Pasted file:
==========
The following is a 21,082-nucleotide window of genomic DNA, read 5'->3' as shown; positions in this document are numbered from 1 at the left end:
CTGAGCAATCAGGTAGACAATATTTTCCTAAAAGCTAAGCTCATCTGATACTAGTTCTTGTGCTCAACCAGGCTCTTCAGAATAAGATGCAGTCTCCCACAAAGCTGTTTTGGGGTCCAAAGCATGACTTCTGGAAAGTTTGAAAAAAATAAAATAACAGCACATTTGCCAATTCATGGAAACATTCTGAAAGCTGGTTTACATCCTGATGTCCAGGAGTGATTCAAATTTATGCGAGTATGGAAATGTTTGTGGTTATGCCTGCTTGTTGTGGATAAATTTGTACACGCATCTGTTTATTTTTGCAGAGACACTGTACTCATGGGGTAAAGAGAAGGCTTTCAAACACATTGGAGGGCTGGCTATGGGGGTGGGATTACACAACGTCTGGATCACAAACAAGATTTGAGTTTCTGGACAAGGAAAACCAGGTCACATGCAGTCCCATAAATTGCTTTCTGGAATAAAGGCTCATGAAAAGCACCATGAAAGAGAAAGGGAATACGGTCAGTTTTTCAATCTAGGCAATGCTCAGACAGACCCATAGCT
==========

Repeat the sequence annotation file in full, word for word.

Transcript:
The following is a 21,082-nucleotide window of genomic DNA, read 5'->3' as shown; positions in this document are numbered from 1 at the left end:
CTGAGCAATCAGGTAGACAATATTTTCCTAAAAGCTAAGCTCATCTGATACTAGTTCTTGTGCTCAACCAGGCTCTTCAGAATAAGATGCAGTCTCCCACAAAGCTGTTTTGGGGTCCAAAGCATGACTTCTGGAAAGTTTGAAAAAAATAAAATAACAGCACATTTGCCAATTCATGGAAACATTCTGAAAGCTGGTTTACATCCTGATGTCCAGGAGTGATTCAAATTTATGCGAGTATGGAAATGTTTGTGGTTATGCCTGCTTGTTGTGGATAAATTTGTACACGCATCTGTTTATTTTTGCAGAGACACTGTACTCATGGGGTAAAGAGAAGGCTTTCAAACACATTGGAGGGCTGGCTATGGGGGTGGGATTACACAACGTCTGGATCACAAACAAGATTTGAGTTTCTGGACAAGGAAAACCAGGTCACATGCAGTCCCATAAATTGCTTTCTGGAATAAAGGCTCATGAAAAGCACCATGAAAGAGAAAGGGAATACGGTCAGTTTTTCAATCTAGGCAATGCTCAGACAGACCCATAGCT